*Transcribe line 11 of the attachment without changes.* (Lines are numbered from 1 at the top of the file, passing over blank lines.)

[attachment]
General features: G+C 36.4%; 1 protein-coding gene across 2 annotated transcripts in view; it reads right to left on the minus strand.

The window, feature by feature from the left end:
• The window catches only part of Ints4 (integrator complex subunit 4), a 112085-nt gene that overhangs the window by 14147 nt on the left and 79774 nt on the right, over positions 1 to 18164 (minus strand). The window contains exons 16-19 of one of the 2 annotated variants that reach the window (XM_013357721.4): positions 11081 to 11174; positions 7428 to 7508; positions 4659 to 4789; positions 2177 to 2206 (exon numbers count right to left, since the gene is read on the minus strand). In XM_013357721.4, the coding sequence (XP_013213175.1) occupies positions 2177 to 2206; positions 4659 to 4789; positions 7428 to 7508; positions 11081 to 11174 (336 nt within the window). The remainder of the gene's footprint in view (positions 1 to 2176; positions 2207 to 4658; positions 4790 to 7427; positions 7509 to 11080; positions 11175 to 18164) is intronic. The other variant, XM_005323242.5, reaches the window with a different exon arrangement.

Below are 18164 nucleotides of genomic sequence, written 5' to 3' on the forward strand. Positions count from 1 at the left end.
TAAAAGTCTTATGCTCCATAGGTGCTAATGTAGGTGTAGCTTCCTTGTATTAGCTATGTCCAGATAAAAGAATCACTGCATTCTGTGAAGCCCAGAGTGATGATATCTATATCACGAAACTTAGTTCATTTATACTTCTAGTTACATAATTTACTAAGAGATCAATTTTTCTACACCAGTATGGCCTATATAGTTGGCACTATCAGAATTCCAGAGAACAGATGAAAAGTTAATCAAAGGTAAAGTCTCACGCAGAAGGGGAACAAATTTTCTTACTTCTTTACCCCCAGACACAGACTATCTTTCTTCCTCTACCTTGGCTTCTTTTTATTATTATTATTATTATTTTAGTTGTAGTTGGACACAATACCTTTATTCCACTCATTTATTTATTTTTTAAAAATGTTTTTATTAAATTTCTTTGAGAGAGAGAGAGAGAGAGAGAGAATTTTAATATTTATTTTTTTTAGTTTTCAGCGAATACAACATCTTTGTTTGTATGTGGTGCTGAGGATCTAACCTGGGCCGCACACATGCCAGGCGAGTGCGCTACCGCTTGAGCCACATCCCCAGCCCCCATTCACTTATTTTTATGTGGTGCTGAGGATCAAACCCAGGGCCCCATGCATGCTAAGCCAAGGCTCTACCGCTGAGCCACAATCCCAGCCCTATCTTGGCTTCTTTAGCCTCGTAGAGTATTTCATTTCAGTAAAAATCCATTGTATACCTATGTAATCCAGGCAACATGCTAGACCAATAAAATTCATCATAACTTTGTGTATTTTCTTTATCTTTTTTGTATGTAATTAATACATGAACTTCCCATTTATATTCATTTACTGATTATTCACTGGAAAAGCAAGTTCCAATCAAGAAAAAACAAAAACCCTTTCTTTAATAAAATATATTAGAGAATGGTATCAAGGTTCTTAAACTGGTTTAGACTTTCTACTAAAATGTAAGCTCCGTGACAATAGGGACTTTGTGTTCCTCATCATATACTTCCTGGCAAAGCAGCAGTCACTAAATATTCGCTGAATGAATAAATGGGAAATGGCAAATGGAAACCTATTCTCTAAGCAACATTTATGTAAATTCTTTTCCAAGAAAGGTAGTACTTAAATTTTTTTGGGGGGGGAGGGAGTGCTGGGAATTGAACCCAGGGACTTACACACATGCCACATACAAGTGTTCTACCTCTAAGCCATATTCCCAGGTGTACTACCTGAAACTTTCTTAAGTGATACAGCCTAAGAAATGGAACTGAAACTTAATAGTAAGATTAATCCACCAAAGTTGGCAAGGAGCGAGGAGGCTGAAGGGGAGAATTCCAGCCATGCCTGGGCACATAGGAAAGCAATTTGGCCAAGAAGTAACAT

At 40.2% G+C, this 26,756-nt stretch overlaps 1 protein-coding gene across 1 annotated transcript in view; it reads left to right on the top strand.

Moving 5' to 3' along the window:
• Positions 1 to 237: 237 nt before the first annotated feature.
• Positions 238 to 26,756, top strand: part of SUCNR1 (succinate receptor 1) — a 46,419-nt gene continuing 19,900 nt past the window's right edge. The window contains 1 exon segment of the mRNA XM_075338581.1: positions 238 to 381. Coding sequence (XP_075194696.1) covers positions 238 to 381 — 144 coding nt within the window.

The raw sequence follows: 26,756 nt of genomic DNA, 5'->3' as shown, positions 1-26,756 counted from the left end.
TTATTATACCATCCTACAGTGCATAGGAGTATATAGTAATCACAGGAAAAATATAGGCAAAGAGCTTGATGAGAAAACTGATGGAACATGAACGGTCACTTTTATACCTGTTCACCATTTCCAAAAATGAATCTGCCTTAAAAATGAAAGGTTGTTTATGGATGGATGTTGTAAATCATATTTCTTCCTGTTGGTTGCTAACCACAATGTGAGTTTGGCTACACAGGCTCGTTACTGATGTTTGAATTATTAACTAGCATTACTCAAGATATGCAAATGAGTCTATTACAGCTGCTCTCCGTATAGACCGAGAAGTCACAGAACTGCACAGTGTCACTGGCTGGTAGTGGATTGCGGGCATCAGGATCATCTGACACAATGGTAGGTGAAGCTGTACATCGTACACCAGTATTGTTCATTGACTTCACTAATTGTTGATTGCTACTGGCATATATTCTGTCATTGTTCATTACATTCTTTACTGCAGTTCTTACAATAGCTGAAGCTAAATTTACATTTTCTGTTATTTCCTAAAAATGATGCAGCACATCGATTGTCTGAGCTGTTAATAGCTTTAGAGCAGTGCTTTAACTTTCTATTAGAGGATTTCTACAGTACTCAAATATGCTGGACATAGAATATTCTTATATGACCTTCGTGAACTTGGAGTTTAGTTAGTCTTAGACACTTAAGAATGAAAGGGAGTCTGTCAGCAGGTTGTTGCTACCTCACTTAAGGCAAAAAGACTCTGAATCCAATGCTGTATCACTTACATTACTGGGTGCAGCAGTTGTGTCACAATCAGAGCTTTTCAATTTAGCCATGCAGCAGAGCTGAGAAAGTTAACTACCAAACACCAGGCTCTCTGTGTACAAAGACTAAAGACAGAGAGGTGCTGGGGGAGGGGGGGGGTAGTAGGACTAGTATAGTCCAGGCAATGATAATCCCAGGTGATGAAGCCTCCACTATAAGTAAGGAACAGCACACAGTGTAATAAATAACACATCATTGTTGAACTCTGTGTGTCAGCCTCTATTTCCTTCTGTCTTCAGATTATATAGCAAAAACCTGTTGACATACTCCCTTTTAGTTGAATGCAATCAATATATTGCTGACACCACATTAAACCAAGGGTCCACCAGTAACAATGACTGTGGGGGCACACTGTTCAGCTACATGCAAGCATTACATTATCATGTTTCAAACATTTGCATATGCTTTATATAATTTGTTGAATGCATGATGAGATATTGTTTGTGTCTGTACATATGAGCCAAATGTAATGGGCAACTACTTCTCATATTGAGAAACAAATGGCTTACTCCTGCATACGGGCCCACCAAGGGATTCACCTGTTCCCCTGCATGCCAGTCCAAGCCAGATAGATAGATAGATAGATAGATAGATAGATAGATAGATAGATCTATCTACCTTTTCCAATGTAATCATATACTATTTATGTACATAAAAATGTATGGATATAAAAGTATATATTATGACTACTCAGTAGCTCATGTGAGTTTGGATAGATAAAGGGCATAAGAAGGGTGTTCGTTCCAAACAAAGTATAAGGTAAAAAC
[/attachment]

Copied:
TTATTATACCATCCTACAGTGCATAGGAGTATATAGTAATCACAGGAAAAATATAGGCAAAGAGCTTGATGAGAAAACTGATGGAACATGAACGGTCACTTTTATACCTGTTCACCATTTCCAAAAATGAATCTGCCTTAAAAATGAAAGGTTGTTTATGGATGGATGTTGTAAATCATATTTCTTCCTGTTGGTTGCTAACCACAATGTGAGTTTGGCTACACAGGCTCGTTACTGATGTTTGAATTATTAACTAGCATTACTCAAGATATGCAAATGAGTCTATTACAGCTGCTCTCCGTATAGACCGAGAAGTCACAGAACTGCACAGTGTCACTGGCTGGTAGTGGATTGCGGGCATCAGGATCATCTGACACAATGGTAGGTGAAGCTGTACATCGTACACCAGTATTGTTCATTGACTTCACTAATTGTTGATTGCTACTGGCATATATTCTGTCATTGTTCATTACATTCTTTACTGCAGTTCTTACAATAGCTGAAGCTAAATTTACATTTTCTGTTATTTCCTAAAAATGATGCAGCACATCGATTGTCTGAGCTGTTAATAGCTTTAGAGCAGTGCTTTAACTTTCTATTAGAGGATTTCTACAGTACTCAAATATGCTGGACATAGAATATTCTTATATGACCTTCGTGAACTTGGAGTTTAGTTAGTCTTAGACACTTAAGAATGAAAGGGAGTCTGTCAGCAGGTTGTTGCTACCTCACTTAAGGCAAAAAGACTCTGAATCCAATGCTGTATCACTTACATTACTGGGTGCAGCAGTTGTGTCACAATCAGAGCTTTTCAATTTAGCCATGCAGCAGAGCTGAGAAAGTTAACTACCAAACACCAGGCTCTCTGTGTACAAAGACTAAAGACAGAGAGGTGCTGGGGGAGGGGGGGGGTAGTAGGACTAGTATAGTCCAGGCAATGATAATCCCAGGTGATGAAGCCTCCACTATAAGTAAGGAACAGCACACAGTGTAATAAATAACACATCATTGTTGAACTCTGTGTGTCAGCCTCTATTTCCTTCTGTCTTCAGATTATATAGCAAAAACCTGTTGACATACTCCCTTTTAGTTGAATGCAATCAATATATTGCTGACACCACATTAAACCAAGGGTCCACCAGTAACAATGACTGTGGGGGCACACTGTTCAGCTACATGCAAGCATTACATTATCATGTTTCAAACATTTGCATATGCTTTATATAATTTGTTGAATGCATGATGAGATATTGTTTGTGTCTGTACATATGAGCCAAATGTAATGGGCAACTACTTCTCATATTGAGAAACAAATGGCTTACTCCTGCATACGGGCCCACCAAGGGATTCACCTGTTCCCCTGCATGCCAGTCCAAGCCAGATAGATAGATAGATAGATAGATAGATAGATAGATAGATAGATCTATCTACCTTTTCCAATGTAATCATATACTATTTATGTACATAAAAATGTATGGATATAAAAGTATATATTATGACTACTCAGTAGCTCATGTGAGTTTGGATAGATAAAGGGCATAAGAAGGGTGTTCGTTCCAAACAAAGTATAAGGTAAAAAC